Groundbreaking Documentary VITCH Explores Jewish Artist who Performed for Nazis
VITCH, a groundbreaking documentary film about resilience and moral ambiguity during one of the most brutal epochs in recent human history is being released for review in time for the 79th anniversary of Kristallnacht, the Night of Broken Glass, which marks the beginning of the Holocaust and is observed on November 9 and 10.
A review or feature about the film - or interview with VITCH director Sigal Bujman -- appearing before during or immediately after this date would be especially appropriate and meaningful.
VITCH tells the story of Eddie Vitch, the Polish Jewish artist who survived the Holocaust by hiding in plain sight. Arriving in Los Angeles in 1931, Vitch (née Ignace Levkovitch) was a talented caricature and mime artist. His iconic drawings of the silver screen's biggest stars covered the walls of the Brown Derby in LA - a famous backdrop to Hollywood and the stuff of celebrity lore.
Several years later, US immigration deported Vitch back to Europe where his mime act became a huge success. When Germany invaded France in 1940, he was performing in Paris. The Nazi officers who saw him on stage sent him to perform in Germany by orders of the propaganda department. Throughout the war he performed in front of the Nazi elite and the Gestapo in Germany's most prestigious theaters.
Vitch's documents identified him as "Levkovitch," a recognizably Jewish name. In other words, he was hiding in plain sight, or is the truth that the Nazis were protecting him? As Vitch's mysterious life is examined in this astonishing film, it is painfully clear that what happened, decades ago, still haunts his far-flung family today.
Chameleon-like and charismatic, Vitch remains an enigma and challenge to historians of the Holocaust. Executive producers Yaffa and Paul Maritz commissioned Bujman, a Seattle-based filmmaker, to investigate the mystery of how Yaffa's Jewish uncle Eddie Vitch survived the war, performing on behalf of the Nazi's propaganda department and playing to sold-out crowds at some of Pari's hottest cabarets while most of his family was deported, arrested or murdered by the Nazis.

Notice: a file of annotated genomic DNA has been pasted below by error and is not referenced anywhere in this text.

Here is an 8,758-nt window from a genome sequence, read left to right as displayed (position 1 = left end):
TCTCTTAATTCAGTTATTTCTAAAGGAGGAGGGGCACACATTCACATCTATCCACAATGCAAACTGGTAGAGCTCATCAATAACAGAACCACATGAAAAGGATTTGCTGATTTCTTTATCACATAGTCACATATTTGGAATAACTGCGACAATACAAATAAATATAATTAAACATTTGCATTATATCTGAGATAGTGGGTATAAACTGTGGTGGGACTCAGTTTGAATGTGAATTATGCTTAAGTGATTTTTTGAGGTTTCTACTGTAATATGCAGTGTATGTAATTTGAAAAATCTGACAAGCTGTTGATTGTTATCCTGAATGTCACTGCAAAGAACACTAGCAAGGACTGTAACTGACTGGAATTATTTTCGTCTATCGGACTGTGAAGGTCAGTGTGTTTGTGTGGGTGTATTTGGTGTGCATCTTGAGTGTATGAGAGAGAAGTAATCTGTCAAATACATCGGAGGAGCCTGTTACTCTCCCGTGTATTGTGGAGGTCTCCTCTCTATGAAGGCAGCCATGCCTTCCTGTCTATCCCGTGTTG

"Stories about the Holocaust are often portrayed in terms of heroes and perpetrators, victims and villains. Eddie Vitch was none of those. He was an artist who tried to survive in one of history's darkest times. His humanity and flaws, risks and ambitions, provide an arc of colors in a time period often presented in black and white," said Sigal Bujman, director of the film, which was produced by Yaffa and Paul Maritz in cooperation with Marc Pingry Productions. 7th Art Releasing is the worldwide distributor.
For two and a half years Bujman and Pingry researched and filmed in seven countries (Germany, US, Australia, Israel, Poland, England and France). A cinematic treasure -- sometimes disturbing and always riveting -- Vitch is an important work of personal investigative journalism and contemporary history that can serve as the catalyst for numerous conversations about ethics, personal responsibility and the human quest for survival. Upon completion, it was immediately accepted to international film festivals in Sidney, Buenos Aires, Stockholm, Montevideo and Jerusalem.